Basics About Recycling Old Clothes
Most of us have old clothes in our closets that we never wear. There are many ways to recycle clothes. Even if your used clothes seem stained, tattered and torn, you can reuse and recycle them in many different ways. If you can’t find a use for them, chances are there’s somebody else that can. Recycling your old clothing can reduce the clutter in your home, recovering wasted space and saving you money at the same time. If you reduce, reuse and recycle, you can get some extra mileage out of your old wardrobe, reduce your consumption of new products and avoid adding to the size of landfills. At any rate, it would be a shame to waste old clothing, when there are so many people in need and so much waste going on today. There are many resources, both in your phone book and online, where you can recycle your old clothing. There are also easy do-it-yourself methods for recycling old clothes.
Recycle Old Clothes into Cleaning Cloths
Used clothing can make ideal cloths for cleaning your home. By cutting up old terrycloth socks, for example, you can create cleaning cloths that will last for years. Just cut the back edge of the sock from the ankle to the toe. You don’t have to hem them, but if you’re handy with a needle, sewing the edges may prevent fraying. These recycled cloths are very useful for cleaning windows, mirrors and counter tops. They’re also great for dusting. Since recycled cleaning cloths are reusable, they can save you a lot of money on paper towels over time. Be sure to keep some recycled cleaning cloths in or near the kitchen, bathrooms and laundry room where you can easily access them. You can also put them over a Swiffer Sweeper instead of buying the disposable cloths made by the manufacturer. Any type of terrycloth sock will do for this purpose, but the dark ones will help you to see the dirt you’ve picked up more clearly. When you’re finished using the recycled cloths for household cleaning, simply throw them in the washing machine and wash them in hot water.
Recycle Old Clothes by Giving Them Away
Giving away the old clothes you never wear can benefit both humanity and the planet. Organizations such as The Salvation Army and Goodwill will accept used clothing donations. In many cases The Salvation Army will come to your house to pick the old clothing up for free. Charities resell donated clothing and use the money for a charitable cause or give the clothing away to people who can’t afford to buy it, such as the homeless and victims of domestic abuse. Even if your old clothes seem unworthy of being given to charity, someone could still use them. Many charitable organizations give clothes they can’t sell to textile recyclers. You can also give your clothing away on a recycling website called Freecycle. To ensure that your used clothes will be reused or recycled, contact the charity before giving the used clothing away. Always wash and dry the clothing before donating it to charity. Never give away clothing that is severely torn or heavily soiled with substances that won’t come out with washing.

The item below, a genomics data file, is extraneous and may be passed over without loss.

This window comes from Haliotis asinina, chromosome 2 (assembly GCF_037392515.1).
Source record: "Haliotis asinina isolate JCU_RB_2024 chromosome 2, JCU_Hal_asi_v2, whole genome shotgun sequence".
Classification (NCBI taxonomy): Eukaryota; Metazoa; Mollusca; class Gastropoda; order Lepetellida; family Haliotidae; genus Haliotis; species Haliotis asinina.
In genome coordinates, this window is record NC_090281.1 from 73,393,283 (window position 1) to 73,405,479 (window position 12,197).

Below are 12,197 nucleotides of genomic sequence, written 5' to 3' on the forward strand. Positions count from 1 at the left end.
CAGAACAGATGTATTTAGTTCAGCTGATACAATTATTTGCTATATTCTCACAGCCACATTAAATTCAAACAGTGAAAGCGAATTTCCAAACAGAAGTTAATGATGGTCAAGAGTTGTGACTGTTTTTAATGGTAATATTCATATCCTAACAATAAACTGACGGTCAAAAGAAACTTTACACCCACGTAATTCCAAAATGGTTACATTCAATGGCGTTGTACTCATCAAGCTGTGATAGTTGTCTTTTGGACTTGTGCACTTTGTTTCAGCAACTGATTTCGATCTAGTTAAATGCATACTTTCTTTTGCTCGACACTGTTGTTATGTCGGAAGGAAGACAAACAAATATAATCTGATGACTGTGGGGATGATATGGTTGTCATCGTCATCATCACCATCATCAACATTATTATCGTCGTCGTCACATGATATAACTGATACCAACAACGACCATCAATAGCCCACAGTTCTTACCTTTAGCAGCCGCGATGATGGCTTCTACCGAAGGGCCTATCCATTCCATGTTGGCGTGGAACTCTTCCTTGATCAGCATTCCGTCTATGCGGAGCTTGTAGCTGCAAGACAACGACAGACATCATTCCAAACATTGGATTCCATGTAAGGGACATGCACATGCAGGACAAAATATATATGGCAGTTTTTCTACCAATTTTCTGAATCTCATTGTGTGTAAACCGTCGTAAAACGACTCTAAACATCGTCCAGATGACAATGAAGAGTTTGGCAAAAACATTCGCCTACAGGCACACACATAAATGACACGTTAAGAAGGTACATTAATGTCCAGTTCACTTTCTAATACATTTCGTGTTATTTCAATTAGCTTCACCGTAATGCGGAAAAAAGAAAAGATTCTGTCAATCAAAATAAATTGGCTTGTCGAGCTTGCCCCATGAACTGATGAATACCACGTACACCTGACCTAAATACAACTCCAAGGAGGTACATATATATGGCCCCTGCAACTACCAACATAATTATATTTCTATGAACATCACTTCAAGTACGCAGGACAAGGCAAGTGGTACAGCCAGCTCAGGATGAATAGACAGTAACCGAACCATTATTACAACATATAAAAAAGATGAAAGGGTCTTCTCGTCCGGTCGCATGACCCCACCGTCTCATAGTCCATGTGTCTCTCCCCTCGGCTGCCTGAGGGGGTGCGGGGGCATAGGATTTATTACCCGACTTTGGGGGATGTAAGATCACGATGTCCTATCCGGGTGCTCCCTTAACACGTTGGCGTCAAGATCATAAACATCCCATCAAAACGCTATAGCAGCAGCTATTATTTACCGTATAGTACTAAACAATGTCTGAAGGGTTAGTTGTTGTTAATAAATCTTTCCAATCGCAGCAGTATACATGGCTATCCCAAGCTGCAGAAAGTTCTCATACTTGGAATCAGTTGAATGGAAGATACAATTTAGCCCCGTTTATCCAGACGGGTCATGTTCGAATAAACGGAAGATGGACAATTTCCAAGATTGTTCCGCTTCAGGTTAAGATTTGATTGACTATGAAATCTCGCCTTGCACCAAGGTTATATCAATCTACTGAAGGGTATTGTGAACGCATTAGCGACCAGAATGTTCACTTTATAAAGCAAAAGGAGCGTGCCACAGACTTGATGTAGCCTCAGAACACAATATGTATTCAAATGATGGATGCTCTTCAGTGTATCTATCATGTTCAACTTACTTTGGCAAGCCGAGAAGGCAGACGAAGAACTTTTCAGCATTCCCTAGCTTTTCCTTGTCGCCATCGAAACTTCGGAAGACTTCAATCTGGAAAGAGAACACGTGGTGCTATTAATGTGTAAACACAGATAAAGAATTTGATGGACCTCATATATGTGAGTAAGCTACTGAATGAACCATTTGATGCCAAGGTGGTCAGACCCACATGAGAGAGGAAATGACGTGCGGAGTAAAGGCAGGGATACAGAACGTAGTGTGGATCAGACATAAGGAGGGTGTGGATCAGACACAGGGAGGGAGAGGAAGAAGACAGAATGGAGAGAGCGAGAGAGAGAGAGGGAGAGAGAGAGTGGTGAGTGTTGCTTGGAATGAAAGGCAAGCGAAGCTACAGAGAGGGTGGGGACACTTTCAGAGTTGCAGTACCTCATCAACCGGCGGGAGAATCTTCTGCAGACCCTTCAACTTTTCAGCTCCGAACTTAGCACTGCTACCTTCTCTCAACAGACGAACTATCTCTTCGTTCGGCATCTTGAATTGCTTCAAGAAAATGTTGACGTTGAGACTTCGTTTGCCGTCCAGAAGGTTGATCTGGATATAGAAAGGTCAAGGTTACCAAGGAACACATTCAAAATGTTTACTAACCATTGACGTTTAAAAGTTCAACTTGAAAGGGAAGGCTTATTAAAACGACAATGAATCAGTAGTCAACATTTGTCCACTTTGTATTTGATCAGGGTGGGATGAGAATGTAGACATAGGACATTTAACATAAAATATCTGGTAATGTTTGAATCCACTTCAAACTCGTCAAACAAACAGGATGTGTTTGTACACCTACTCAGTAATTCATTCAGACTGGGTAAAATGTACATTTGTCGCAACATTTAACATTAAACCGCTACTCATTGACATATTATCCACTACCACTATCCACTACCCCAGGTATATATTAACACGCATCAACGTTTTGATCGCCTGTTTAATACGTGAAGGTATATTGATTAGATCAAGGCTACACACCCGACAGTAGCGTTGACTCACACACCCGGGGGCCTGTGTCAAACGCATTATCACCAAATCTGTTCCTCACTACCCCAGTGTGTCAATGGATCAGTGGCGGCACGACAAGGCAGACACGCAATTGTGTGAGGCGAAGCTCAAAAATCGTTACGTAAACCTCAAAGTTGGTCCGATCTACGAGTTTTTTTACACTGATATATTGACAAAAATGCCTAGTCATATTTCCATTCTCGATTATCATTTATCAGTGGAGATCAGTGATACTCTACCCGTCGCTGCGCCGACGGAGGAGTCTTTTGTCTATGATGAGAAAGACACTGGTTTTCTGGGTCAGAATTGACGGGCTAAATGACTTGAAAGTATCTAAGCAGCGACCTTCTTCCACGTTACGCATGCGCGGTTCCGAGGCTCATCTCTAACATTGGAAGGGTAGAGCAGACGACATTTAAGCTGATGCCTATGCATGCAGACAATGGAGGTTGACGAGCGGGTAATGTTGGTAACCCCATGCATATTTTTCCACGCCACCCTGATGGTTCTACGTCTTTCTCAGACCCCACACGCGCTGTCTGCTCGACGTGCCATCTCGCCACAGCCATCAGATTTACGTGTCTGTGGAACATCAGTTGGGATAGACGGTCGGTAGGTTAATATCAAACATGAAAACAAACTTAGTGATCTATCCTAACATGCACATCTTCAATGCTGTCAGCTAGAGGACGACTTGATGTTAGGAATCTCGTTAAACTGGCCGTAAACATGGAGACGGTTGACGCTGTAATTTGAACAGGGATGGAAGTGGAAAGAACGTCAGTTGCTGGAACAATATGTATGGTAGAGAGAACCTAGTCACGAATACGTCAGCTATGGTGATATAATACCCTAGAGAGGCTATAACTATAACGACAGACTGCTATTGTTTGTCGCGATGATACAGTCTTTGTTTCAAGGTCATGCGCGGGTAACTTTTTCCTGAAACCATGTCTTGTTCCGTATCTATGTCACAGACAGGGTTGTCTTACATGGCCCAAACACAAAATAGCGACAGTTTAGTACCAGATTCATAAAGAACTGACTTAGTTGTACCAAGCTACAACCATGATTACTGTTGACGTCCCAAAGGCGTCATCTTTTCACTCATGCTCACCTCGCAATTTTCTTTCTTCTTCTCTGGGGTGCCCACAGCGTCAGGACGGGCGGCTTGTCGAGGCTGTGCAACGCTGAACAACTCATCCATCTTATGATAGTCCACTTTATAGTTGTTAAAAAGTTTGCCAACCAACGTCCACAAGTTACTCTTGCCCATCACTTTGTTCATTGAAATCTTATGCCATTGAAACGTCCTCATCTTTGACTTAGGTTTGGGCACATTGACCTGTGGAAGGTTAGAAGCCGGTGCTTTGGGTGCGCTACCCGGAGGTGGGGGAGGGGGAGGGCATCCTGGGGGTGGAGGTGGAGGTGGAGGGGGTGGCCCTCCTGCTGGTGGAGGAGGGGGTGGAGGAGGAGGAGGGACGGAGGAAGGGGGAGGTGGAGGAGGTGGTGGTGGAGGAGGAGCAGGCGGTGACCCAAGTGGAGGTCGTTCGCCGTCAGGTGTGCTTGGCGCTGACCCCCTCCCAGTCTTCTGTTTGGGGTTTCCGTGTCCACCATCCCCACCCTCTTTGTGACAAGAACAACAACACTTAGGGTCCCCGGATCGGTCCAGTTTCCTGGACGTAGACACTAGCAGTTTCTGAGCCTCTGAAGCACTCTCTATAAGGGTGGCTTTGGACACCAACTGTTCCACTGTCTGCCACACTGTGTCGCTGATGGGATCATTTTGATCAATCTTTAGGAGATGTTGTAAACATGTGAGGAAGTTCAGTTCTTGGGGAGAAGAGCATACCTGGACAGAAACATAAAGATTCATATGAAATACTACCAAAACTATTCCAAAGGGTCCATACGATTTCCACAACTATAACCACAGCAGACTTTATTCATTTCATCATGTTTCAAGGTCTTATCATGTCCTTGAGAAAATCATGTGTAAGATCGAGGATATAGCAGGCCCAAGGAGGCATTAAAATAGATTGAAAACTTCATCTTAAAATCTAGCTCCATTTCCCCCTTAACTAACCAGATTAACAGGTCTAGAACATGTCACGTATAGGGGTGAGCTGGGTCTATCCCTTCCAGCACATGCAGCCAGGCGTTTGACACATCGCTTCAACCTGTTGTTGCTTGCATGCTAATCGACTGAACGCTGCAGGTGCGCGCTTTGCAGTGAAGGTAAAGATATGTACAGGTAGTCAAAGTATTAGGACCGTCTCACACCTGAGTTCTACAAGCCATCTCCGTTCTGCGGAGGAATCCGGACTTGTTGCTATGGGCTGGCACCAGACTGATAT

Use Old Clothes in Art and Craft Projects
Old clothes make the perfect material for recycled art and craft projects. Sleeves and pant legs from old clothing can be easily used to make puppets. Socks also make good puppets, and can be cut and sewn to make finger puppets, as well. You can remove the buttons from the clothes and re-sew them to create eyes for your puppet. If you’re particularly skilled with a needle and thread, you could recycle the old clothes into pillows, purses, dolls or stuffed animals. You can use fabric paint, beads, studs or embroidery to cover up any stained or damaged areas. Websites such as Thriftyfun.com have many ideas about how to create new and interesting crafts out of recycled clothing.
If you follow these tips, you’ll never again put another scrap of clothing in a landfill. You’ll be amazed just how easy and natural it is to reuse and recycle clothes for other purposes. For more ideas on this topic, read Making Crafts from Recycled Materials.
“Textiles: Common Wastes & Materials.” Epa.gov
“Clothing Donation to Salvation Army or Goodwill.” CharityGuide.org